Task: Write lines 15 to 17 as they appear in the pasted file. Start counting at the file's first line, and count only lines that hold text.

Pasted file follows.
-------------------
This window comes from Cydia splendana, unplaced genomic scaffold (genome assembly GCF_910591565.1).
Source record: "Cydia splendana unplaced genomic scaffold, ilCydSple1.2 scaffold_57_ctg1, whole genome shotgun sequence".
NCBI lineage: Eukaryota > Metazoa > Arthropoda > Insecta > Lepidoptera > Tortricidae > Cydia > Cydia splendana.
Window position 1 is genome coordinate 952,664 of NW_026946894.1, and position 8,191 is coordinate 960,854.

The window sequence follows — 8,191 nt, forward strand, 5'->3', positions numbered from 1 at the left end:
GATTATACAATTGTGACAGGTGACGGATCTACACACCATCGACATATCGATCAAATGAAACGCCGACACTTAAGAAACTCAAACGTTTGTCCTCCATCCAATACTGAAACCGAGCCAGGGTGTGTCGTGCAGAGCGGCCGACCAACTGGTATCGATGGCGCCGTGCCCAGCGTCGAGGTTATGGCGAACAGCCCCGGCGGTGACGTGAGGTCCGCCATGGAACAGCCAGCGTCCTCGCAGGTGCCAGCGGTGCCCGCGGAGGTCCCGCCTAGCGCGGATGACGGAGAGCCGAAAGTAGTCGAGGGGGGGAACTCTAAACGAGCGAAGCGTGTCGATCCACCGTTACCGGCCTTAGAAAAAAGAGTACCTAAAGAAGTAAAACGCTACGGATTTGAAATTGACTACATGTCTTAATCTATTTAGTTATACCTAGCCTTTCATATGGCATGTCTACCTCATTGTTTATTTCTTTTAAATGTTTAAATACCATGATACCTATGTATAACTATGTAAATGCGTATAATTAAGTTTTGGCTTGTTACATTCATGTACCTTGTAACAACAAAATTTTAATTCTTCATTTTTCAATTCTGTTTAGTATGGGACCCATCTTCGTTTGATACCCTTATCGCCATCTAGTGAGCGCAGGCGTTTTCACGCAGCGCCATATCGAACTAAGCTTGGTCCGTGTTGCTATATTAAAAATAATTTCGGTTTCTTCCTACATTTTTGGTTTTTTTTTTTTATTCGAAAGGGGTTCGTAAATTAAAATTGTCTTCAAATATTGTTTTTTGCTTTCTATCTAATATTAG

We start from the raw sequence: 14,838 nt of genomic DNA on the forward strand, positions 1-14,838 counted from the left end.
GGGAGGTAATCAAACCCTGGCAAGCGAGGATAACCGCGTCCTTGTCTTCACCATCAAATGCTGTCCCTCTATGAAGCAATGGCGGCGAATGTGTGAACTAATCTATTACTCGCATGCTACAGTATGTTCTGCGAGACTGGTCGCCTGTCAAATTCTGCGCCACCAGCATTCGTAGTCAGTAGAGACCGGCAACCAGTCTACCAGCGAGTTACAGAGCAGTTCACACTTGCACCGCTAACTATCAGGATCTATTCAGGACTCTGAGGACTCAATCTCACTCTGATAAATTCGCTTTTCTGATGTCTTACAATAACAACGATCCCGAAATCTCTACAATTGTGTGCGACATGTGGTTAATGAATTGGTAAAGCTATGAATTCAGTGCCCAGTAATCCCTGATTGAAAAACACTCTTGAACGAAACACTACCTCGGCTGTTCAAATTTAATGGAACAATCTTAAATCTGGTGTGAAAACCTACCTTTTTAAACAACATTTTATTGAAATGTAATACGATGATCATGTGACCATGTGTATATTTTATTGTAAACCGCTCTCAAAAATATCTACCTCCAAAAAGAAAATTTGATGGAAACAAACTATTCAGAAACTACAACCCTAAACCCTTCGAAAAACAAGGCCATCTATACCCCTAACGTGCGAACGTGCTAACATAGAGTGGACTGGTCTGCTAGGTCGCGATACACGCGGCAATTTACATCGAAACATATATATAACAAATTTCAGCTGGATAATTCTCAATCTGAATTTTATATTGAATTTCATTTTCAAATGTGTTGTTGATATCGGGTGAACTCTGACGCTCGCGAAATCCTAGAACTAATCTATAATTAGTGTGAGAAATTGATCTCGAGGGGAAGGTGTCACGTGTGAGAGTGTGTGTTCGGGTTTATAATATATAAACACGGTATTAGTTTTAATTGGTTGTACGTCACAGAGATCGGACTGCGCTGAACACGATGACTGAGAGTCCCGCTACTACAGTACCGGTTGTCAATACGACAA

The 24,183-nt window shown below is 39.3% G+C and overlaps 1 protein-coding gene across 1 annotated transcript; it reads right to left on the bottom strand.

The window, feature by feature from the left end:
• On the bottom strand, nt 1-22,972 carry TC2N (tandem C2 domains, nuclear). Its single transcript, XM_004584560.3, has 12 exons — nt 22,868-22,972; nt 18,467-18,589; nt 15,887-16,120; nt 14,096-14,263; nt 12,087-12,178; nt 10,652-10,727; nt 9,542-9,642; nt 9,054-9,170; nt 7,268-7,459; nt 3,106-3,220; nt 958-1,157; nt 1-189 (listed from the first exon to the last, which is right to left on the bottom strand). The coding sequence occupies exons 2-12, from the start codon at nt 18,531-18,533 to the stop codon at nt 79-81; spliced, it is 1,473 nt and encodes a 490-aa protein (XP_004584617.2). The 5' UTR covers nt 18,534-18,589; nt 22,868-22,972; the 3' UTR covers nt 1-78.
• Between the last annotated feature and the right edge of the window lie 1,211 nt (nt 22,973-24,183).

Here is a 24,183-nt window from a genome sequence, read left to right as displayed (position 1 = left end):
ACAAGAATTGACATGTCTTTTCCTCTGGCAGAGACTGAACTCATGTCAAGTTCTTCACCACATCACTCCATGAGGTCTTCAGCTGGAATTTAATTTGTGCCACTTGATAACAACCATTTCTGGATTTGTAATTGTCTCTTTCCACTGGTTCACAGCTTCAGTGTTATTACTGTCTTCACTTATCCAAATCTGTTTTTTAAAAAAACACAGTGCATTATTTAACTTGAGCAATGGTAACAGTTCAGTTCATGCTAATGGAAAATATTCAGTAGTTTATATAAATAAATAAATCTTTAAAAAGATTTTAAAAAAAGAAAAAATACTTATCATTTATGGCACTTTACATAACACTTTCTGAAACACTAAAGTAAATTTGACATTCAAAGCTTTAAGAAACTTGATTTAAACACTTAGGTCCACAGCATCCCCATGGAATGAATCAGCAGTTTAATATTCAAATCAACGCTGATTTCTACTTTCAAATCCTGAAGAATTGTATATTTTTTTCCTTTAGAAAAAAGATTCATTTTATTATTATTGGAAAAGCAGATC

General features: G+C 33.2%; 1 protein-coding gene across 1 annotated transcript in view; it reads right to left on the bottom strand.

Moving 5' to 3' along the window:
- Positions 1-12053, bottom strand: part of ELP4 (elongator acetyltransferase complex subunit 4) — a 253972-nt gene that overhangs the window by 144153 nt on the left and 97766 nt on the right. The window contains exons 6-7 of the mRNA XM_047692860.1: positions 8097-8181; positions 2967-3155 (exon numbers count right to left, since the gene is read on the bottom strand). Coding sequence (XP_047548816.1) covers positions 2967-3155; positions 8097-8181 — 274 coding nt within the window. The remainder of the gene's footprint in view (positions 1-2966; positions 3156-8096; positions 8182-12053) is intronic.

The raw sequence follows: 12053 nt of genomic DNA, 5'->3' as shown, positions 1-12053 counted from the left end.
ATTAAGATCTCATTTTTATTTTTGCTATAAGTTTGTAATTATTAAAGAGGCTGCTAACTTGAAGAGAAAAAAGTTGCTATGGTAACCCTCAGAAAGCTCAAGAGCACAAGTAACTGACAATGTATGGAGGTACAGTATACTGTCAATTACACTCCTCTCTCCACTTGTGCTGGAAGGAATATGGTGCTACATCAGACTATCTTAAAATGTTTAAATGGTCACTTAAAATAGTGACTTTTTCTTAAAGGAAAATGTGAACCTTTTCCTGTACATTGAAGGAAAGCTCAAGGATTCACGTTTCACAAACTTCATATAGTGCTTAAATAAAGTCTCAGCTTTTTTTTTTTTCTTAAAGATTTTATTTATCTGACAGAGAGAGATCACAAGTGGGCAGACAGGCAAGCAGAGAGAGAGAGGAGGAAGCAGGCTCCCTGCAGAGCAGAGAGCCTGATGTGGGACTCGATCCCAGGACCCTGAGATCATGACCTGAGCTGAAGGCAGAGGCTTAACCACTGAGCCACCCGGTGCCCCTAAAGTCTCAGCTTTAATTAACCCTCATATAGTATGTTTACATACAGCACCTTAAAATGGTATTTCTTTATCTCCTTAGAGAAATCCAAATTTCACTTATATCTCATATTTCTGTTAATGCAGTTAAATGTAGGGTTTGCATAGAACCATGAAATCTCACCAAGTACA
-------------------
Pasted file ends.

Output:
General features: G+C 33.2%; 1 protein-coding gene across 1 annotated transcript in view; it reads right to left on the bottom strand.

Moving 5' to 3' along the window:
- Positions 1-12053, bottom strand: part of ELP4 (elongator acetyltransferase complex subunit 4) — a 253972-nt gene that overhangs the window by 144153 nt on the left and 97766 nt on the right. The window contains exons 6-7 of the mRNA XM_047692860.1: positions 8097-8181; positions 2967-3155 (exon numbers count right to left, since the gene is read on the bottom strand). Coding sequence (XP_047548816.1) covers positions 2967-3155; positions 8097-8181 — 274 coding nt within the window. The remainder of the gene's footprint in view (positions 1-2966; positions 3156-8096; positions 8182-12053) is intronic.